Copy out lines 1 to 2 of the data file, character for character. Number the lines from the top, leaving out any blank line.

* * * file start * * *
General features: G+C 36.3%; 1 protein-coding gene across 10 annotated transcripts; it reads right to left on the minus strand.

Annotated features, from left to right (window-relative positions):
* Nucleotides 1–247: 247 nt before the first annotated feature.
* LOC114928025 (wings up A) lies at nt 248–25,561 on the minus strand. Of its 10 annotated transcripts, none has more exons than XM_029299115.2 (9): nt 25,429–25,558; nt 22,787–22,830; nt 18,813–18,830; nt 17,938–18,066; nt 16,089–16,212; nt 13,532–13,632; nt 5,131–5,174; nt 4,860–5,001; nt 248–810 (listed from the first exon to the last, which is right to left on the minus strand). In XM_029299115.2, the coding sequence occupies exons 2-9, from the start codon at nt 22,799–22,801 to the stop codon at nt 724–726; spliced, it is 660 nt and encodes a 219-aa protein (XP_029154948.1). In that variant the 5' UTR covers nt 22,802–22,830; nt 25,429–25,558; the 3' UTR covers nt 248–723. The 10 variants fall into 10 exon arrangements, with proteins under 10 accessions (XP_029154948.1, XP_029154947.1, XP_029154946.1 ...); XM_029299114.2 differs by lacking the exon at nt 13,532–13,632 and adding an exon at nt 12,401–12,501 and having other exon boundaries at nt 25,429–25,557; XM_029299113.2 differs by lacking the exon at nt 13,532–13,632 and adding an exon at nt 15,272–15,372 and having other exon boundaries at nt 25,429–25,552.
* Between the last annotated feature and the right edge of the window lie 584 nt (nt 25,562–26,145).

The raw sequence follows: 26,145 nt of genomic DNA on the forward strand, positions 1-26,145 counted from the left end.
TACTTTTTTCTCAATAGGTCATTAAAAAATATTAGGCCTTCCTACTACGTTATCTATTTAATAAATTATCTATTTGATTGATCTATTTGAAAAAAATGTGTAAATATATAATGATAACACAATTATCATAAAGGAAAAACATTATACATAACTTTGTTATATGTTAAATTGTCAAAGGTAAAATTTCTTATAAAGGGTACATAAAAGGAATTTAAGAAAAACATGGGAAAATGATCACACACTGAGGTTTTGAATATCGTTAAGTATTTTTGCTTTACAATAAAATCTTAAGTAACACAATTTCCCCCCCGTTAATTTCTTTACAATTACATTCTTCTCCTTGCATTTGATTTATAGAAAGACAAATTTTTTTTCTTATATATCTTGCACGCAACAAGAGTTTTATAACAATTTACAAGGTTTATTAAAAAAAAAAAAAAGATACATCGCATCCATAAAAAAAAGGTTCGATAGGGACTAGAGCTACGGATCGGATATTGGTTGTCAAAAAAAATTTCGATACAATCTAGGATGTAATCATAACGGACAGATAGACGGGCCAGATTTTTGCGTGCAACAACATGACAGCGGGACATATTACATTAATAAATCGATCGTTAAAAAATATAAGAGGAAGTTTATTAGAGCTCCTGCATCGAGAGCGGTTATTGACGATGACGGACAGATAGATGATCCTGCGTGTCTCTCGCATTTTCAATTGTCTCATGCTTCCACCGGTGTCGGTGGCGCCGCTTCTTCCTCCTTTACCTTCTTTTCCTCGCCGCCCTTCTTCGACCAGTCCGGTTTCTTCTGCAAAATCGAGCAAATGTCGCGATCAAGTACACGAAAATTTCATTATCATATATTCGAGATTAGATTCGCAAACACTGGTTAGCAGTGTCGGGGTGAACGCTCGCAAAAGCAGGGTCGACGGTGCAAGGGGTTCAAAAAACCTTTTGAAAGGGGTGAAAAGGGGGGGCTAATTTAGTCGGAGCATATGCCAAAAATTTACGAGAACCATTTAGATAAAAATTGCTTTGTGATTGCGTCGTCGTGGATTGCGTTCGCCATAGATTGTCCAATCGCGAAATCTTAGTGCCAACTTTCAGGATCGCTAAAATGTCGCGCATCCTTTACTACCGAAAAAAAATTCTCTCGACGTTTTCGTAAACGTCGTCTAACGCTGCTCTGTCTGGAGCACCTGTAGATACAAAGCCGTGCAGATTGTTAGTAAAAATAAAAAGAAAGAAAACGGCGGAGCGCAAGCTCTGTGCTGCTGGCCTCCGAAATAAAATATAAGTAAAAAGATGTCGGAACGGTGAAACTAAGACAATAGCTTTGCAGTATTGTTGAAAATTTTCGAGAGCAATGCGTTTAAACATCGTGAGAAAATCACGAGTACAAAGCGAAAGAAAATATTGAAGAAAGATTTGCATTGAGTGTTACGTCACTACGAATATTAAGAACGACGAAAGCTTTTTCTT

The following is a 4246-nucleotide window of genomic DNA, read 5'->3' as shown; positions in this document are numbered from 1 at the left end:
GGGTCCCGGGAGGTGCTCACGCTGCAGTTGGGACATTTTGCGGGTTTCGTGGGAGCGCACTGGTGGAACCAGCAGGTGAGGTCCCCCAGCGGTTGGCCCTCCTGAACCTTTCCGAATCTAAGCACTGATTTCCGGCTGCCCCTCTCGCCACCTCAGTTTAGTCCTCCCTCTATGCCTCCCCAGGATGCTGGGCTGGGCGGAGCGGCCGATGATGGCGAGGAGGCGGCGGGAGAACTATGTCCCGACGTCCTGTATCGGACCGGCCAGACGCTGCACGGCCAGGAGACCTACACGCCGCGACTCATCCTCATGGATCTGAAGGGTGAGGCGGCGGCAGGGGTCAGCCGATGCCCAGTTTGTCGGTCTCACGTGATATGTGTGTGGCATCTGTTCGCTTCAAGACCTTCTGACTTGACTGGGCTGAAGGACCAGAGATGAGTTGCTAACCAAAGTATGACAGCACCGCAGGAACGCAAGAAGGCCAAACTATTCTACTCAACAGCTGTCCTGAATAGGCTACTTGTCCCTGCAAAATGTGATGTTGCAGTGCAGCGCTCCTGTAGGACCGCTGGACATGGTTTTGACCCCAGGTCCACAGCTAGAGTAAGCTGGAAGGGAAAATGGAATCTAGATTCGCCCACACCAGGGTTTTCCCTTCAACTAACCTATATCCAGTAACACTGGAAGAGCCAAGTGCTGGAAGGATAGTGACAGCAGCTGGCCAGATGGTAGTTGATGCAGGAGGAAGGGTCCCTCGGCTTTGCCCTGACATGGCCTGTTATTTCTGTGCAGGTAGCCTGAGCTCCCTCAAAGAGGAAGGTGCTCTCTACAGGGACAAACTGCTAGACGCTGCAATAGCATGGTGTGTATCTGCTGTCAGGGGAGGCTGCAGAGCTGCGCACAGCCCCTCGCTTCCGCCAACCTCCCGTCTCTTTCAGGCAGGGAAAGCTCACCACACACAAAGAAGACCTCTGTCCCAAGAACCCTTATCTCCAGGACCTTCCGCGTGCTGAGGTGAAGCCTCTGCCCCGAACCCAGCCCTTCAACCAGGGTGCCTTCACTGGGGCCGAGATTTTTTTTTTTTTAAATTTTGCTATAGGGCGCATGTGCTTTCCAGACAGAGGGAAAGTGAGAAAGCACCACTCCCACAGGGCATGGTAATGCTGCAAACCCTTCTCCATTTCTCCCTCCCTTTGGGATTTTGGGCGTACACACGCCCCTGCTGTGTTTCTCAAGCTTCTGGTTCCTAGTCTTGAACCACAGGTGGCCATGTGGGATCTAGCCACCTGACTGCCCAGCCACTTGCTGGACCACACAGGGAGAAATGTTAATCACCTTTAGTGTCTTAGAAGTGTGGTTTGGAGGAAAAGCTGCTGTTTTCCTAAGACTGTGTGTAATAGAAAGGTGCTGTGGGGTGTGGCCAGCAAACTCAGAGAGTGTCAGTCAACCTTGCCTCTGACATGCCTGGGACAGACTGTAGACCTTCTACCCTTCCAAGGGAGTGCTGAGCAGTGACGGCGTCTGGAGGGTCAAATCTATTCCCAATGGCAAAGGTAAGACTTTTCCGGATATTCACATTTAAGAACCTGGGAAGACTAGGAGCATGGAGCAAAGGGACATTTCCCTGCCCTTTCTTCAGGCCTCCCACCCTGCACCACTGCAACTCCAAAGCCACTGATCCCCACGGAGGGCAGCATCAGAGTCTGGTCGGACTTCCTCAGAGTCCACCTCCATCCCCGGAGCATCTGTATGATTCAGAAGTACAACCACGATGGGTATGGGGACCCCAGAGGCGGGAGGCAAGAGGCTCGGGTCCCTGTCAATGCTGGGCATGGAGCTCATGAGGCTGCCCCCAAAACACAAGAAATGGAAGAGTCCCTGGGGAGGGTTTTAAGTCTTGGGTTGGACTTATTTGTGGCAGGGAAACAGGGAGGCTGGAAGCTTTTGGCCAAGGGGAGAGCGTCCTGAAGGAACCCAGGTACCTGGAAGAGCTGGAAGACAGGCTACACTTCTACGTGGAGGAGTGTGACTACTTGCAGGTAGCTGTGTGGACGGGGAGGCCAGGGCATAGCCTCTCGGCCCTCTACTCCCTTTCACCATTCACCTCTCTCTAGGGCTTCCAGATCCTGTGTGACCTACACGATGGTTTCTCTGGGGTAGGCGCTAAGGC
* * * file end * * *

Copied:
General features: G+C 36.3%; 1 protein-coding gene across 10 annotated transcripts; it reads right to left on the minus strand.

Annotated features, from left to right (window-relative positions):